22% of the Information Commissioners either practiced or taught law prior to their appointment. Uttar Pradesh has the largest number of Information Commissioners with law background (five).
Less than 10% of the Information Commissioners are from the field of journalism and mass media. Punjab has two Information Commissioners from this field of expertise.
Only 1 Information Commissioner (J&K) has a background in science and technology (engineering). He was a member of the State civil service prior to his appointment to the State Information Commission.
Only 1 Information Commissioner (Odisha) has a background in social service.
Two Information Commissioners are from fields other than those mentioned in Sections 12(5) and 15(5) of the Central RTI Act. One served as an officer with a UN agency while another was an entrepreneur-cum-RTI activist. Both individuals are members of the Central Information Commission.
Three Information Commissioners served as members of political parties prior to their appointment (in Kerala, Nagaland and Punjab). Whether they resigned from the political parties prior to entering the office of Information Commissioner is difficult to ascertain as such information was not available on inquiry. Nor are the letters of resignation from the primary membership of the respective parties posted on the Commissions’ websites.
In Gujarat, Himachal Pradesh, Tamil Nadu and West Bengal the State Information Commissions are filled with only retired IAS officers. No eminent person in any other field of expertise has been found suitable for appointment to the Information Commissions in these States.
7 of the 9 members of the Central Information Commission are retired civil servants.
J&K State Information Commission is the only multi-member body without any retired IAS officer on it.
50% of the membership of the Haryana State Information Commission is made up of a husband and wife team.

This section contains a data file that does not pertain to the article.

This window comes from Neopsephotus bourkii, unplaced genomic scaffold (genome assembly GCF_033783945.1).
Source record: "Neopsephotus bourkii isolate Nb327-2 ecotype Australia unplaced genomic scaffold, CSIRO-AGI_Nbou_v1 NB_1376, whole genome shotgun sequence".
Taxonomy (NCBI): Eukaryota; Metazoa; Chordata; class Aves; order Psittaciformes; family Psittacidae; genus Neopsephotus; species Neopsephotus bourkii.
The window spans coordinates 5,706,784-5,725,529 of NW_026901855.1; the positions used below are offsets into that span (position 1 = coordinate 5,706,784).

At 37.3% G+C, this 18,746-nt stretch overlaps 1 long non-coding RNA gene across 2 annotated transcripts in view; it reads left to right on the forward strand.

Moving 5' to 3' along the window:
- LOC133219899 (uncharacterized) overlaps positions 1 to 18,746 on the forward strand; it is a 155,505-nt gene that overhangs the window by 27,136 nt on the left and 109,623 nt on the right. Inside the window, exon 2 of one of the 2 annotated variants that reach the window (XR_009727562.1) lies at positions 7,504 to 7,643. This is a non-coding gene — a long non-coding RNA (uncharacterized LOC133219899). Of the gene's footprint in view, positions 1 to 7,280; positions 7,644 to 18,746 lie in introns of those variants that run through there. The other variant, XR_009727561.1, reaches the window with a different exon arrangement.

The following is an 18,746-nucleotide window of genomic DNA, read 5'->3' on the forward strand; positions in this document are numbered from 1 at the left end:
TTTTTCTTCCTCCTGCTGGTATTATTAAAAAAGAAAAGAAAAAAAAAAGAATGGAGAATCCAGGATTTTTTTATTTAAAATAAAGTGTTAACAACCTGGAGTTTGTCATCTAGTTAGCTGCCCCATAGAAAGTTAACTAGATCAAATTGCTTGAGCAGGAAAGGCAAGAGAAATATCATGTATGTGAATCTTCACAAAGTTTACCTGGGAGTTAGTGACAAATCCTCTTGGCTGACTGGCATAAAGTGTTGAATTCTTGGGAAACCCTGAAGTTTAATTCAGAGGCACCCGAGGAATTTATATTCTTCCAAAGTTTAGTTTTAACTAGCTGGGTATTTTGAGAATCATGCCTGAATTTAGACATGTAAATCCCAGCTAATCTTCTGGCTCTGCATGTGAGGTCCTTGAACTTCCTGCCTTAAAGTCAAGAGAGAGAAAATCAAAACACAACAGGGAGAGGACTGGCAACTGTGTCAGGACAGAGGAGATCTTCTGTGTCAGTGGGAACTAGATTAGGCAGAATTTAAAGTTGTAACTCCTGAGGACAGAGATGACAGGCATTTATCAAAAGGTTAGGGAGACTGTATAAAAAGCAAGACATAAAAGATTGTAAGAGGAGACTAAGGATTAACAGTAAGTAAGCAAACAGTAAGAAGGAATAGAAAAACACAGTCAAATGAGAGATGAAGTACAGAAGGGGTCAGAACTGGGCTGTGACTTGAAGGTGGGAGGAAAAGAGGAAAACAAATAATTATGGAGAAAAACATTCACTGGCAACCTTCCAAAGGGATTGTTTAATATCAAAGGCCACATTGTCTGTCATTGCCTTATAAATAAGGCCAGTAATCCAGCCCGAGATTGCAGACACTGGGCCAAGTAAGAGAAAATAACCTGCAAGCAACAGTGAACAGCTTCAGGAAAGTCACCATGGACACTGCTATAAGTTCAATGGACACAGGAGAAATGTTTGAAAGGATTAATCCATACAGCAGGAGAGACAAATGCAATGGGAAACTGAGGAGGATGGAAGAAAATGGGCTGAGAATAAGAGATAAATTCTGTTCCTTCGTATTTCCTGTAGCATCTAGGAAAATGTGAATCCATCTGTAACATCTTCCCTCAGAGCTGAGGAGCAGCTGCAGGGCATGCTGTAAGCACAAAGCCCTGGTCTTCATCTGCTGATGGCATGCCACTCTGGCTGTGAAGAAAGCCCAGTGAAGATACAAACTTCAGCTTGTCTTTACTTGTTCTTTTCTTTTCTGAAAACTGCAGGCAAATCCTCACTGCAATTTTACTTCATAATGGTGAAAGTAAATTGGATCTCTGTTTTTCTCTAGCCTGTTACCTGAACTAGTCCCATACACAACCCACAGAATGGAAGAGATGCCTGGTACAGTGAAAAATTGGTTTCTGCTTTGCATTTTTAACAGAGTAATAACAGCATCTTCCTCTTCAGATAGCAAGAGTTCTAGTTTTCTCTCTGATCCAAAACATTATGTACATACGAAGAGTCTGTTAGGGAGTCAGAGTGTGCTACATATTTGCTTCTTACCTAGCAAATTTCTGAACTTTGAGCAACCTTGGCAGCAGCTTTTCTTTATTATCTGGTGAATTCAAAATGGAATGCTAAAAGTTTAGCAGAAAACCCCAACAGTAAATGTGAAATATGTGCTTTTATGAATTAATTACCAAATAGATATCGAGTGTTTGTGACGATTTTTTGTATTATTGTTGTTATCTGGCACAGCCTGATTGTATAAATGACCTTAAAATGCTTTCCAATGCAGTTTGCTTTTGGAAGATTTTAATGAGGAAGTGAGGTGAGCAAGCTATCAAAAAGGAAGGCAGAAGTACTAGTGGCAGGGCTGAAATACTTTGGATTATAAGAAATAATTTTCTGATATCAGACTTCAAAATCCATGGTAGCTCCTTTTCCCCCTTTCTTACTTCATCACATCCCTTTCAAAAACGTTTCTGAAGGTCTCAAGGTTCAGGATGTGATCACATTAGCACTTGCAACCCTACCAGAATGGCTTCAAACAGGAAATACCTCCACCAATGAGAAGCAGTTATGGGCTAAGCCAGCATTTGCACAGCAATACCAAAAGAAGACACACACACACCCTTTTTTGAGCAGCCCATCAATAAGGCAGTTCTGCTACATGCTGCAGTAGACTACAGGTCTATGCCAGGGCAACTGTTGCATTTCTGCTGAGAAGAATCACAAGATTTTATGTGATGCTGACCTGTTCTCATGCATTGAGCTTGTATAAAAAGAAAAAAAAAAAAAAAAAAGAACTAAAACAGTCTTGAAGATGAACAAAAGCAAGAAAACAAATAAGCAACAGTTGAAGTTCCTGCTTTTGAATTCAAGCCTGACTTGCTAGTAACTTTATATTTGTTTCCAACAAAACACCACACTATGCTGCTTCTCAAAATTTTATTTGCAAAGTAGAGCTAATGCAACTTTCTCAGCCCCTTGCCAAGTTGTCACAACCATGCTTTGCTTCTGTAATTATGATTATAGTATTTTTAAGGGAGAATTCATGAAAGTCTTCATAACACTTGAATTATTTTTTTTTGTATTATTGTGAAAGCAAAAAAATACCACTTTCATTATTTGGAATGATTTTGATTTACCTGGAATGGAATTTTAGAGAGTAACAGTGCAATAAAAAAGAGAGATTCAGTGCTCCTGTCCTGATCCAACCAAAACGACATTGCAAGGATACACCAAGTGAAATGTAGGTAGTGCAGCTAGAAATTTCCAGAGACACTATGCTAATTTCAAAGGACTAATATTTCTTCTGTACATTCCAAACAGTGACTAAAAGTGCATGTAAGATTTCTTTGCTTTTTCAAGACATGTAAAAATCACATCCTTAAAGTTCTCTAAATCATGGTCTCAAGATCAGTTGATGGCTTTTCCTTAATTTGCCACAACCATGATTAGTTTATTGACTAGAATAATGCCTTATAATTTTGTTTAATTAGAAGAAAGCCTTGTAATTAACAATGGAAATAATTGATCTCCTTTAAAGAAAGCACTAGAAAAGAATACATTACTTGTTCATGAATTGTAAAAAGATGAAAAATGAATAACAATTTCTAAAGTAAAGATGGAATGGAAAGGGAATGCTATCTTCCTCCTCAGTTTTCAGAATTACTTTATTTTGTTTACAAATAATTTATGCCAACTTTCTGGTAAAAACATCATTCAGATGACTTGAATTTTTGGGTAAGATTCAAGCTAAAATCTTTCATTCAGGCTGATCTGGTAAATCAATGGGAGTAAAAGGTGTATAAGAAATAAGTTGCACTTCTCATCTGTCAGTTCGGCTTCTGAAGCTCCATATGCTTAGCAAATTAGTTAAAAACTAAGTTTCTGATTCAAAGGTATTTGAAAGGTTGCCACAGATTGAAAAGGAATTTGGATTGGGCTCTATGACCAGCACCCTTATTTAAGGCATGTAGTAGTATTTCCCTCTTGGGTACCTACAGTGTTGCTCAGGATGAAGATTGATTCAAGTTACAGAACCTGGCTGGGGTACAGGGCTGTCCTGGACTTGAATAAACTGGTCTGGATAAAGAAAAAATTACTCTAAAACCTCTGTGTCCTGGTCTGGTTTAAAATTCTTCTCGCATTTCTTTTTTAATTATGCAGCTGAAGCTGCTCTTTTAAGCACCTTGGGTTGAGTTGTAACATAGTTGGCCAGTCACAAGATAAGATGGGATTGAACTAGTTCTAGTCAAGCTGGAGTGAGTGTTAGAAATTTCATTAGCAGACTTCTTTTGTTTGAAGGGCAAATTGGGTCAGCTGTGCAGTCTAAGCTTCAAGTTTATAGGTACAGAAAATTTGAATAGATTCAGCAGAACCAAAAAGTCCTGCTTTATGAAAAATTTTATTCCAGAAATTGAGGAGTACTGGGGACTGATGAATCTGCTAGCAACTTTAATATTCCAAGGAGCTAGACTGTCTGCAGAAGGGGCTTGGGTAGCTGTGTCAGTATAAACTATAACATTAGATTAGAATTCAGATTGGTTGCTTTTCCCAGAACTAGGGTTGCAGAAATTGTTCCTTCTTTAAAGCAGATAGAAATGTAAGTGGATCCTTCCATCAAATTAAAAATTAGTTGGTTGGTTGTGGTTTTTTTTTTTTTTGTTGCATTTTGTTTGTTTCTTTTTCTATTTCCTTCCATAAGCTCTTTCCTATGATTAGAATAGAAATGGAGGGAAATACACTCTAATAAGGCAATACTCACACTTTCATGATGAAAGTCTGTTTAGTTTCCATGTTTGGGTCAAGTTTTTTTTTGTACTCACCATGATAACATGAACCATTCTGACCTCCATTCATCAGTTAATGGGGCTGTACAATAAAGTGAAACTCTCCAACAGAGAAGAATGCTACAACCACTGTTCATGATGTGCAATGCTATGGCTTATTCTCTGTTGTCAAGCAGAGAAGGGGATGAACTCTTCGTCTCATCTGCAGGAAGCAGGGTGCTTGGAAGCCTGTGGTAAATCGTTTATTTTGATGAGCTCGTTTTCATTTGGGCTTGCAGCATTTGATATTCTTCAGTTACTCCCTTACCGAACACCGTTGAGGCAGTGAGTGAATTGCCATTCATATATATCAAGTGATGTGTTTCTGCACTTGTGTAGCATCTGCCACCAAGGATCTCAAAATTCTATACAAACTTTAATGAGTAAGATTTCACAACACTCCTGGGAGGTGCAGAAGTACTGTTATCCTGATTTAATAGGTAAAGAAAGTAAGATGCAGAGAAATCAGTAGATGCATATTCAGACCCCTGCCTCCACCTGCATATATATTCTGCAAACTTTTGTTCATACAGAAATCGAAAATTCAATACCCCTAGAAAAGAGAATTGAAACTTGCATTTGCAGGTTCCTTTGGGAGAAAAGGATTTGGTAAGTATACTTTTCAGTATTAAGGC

No eminent citizen with experience and expertise in the fields of management, science and technology, mass media, journalism and social service has been appointed Chief Information Commissioner anywhere in the country since 2005.
1) Governments in collaboration with advocators of transparency must make an assessment of the pendency of cases in Information Commissions and determine the size of the body required to dispose them. If there is a need to expand more Commissioners should be appointed, if not a smaller body should be preferred.
2) Governments and advocators of transparency must work together to develop objective criteria for determining suitability of candidates for vacant posts in Information Commissions. Such a process must be based on the very principles underlying the RTI Act, namely, transparency, public participation and accountability. Cogent reasons must be given for the selection or the rejection of candidates. Efforts must be made to reflect the pluralistic character of society in the membership of Information Commissions with particular emphasis on the gender dimension.
Source: A Rapid Study of Information Commissions Established Under the Right to Information Laws in India; Research Team - Venkatesh Nayak and Amikar Parwar with inputs from Nandita Sinha; Editor - Maja Daruwala; Commonwealth Human Rights Initiative (CHRI